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Solar System

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Introduction

SOLAR SYSTEM The solar system is the collection of planets, satellites, asteroids, comets, and cosmic dust particles that are mostly in elliptical, coplanar orbits around the Sun. The total mass of the solar system is around 450 times the mass of the Earth and about 1/750 of the mass of the Sun. About three-quarters of that mass is concentrated in the gaseous giant planet Jupiter. Cosmogony, the study of the origin of planets, indicates that the cloud of gas and dust that condensed to form the solar system must have had a mass a few hundred times greater than that of the present system. The planets formed about 4.6 billion years ago and in the early days suffered a great deal from bombardment by asteroids. The rate of these collisions has decreased by about 2,000 times since then. The surface temperature of the planets decreases roughly as the inverse square root of their distance from the Sun. The inner planets, Mercury, Venus, Earth, and Mars have a rock and metal composition, low relative mass, and few satellites. ...read more.

Middle

In a small telescope it shows phases like those of the Moon, due to its varying position relative to the Earth and Sun. Very occasionally, the Earth, Mercury, and the Sun line up precisely and the planet is then seen to transit the Sun as a small dark spot crossing the solar disc. This last occurred on 12 November 1986 and will occur again on 14 November 1999. Observations of faint dusky markings seen on Mercury through large telescopes around 1900 led astronomers to conclude that the planet rotated on its axis and revolved round the Sun at the same 88-day rate, keeping the same face pointing sunwards. After being accepted for eighty years, the 88-day rotation period was finally replaced by the correct 58.5-day period deduced from radar observations. Mercury is 4,878 km in diameter, midway in size between Mars and the Moon and its daytime surface is baked by the proximity of the Sun. The midday equatorial temperature varies, due to the elliptical orbit, from 415 oC at the closest point to the Sun to 285 oC at the farthest. ...read more.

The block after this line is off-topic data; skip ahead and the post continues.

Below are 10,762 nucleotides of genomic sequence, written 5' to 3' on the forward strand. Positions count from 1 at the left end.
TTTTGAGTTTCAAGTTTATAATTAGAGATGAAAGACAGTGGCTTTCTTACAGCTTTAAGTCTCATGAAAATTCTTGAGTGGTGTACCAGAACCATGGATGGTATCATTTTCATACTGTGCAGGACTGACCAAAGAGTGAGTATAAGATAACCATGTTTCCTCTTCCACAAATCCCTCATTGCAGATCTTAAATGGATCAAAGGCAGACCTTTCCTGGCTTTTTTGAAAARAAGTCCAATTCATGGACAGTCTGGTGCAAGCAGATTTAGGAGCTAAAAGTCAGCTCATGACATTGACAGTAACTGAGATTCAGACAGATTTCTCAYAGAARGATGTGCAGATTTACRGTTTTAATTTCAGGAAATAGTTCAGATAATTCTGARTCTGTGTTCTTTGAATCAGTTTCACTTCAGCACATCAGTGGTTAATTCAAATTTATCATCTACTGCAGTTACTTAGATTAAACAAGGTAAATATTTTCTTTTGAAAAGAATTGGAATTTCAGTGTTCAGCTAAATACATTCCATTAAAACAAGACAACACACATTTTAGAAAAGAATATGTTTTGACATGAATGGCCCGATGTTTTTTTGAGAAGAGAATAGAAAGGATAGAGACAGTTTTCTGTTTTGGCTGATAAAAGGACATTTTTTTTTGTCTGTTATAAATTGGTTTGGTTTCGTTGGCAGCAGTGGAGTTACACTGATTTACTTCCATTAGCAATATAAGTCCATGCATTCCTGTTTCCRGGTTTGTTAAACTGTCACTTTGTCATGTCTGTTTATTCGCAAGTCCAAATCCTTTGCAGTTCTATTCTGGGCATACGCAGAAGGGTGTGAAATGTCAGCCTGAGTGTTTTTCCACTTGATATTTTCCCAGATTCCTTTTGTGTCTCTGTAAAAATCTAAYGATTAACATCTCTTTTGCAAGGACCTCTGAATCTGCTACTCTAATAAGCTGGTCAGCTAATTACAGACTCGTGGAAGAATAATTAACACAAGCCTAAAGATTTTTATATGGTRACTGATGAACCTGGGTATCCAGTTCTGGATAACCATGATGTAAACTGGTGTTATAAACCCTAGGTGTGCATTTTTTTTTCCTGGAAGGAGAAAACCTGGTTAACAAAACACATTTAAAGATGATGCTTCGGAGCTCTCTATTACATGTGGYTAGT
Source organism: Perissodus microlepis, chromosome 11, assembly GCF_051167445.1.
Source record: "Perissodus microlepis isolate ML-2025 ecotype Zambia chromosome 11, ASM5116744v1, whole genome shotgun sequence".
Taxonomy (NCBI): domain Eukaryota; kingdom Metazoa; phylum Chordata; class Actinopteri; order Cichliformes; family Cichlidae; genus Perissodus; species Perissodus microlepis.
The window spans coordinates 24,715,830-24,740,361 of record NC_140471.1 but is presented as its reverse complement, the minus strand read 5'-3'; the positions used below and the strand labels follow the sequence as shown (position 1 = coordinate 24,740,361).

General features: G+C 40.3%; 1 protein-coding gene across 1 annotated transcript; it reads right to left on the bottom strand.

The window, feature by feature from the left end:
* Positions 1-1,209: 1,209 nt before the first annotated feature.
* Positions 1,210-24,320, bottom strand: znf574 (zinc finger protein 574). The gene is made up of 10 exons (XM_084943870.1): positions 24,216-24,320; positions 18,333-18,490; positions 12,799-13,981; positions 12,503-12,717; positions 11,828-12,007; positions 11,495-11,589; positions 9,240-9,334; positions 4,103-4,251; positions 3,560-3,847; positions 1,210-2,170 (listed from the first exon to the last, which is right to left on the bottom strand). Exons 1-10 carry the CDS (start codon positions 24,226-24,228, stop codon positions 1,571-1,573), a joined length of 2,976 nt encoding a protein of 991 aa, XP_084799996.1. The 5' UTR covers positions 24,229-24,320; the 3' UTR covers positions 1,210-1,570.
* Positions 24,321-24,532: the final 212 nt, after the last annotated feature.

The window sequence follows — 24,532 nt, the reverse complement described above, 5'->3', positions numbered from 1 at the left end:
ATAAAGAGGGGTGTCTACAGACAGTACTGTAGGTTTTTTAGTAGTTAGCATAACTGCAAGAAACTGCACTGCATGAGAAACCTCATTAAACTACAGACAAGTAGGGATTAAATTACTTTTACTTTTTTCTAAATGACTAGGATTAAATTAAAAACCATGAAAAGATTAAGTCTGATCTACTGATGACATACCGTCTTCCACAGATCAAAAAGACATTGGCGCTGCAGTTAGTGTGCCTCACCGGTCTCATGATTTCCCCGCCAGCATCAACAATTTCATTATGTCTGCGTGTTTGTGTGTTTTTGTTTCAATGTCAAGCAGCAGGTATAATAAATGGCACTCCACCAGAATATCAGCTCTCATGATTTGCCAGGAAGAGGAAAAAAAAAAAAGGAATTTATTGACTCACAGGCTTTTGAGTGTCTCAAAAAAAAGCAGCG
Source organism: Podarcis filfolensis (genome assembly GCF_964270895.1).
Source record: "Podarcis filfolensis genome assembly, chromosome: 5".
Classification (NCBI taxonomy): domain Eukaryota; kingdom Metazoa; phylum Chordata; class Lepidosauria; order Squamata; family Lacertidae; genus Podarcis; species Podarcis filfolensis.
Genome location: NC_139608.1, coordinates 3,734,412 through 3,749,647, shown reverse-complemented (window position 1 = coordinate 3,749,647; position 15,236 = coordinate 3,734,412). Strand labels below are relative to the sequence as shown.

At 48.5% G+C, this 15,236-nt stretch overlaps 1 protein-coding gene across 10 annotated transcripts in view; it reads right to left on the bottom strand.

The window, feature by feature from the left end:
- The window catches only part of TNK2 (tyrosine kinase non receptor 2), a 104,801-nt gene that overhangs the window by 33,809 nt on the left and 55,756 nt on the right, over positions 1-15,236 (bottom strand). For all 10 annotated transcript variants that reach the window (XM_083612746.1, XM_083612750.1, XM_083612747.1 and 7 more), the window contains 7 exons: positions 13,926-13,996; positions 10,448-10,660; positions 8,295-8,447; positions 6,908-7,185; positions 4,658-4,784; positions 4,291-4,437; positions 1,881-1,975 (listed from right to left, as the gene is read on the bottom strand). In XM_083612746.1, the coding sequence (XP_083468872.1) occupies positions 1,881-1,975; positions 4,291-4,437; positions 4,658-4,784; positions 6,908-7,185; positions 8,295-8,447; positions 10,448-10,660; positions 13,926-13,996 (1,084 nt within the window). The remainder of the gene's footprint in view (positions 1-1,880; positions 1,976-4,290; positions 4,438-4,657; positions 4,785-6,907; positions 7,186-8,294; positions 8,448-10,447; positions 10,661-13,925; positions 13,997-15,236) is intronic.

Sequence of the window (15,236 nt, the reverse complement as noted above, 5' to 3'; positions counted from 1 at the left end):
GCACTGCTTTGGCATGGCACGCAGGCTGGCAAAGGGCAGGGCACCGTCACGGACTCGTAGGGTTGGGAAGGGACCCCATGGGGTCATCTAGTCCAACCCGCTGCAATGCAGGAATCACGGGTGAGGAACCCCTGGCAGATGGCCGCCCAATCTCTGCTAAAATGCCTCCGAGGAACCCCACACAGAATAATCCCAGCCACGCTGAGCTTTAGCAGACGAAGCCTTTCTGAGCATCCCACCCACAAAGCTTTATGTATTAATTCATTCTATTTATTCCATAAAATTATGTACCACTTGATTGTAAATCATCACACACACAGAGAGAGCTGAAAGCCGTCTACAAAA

Conclusion

The clouds closely resemble natural terrestrial fogs or industrial smogs and are composed of sulphuric, hydrochloric, and hydrofluoric acid droplets. The atmosphere is extremely dense and hot, made up of over 90 per cent carbon dioxide. The surface pressure is 91 times that of the Earth and the global surface temperature is kept permanently at about 475 oC by the greenhouse effect. The solid globe, with a mean density of 5,240 kg/m3, is 12,104 km in diameter and rotates slowly from east to west, that is, in a retrograde manner, with a period of 243 days so that its day is longer than its year. The Soviet spacecraft Venera 9 and 10 gave the first glimpses of the surface in 1975. Both spacecraft soft-landed and returned panoramic photographs showing hot stony desert landscapes scattered with rocks of all sizes. Recent radar studies suggest that this is typical of the whole planet and show that Venus has a cratered surface. Radar maps reveal two high continent-sized areas, Ishtar Terra and Aphrodite Terra, and a very high mountain feature, Maxwell Montes. There is also evidence for the presence of long canyons and volcanoes, though these seem to be inactive at present. Venus has no natural satellites. ...read more.

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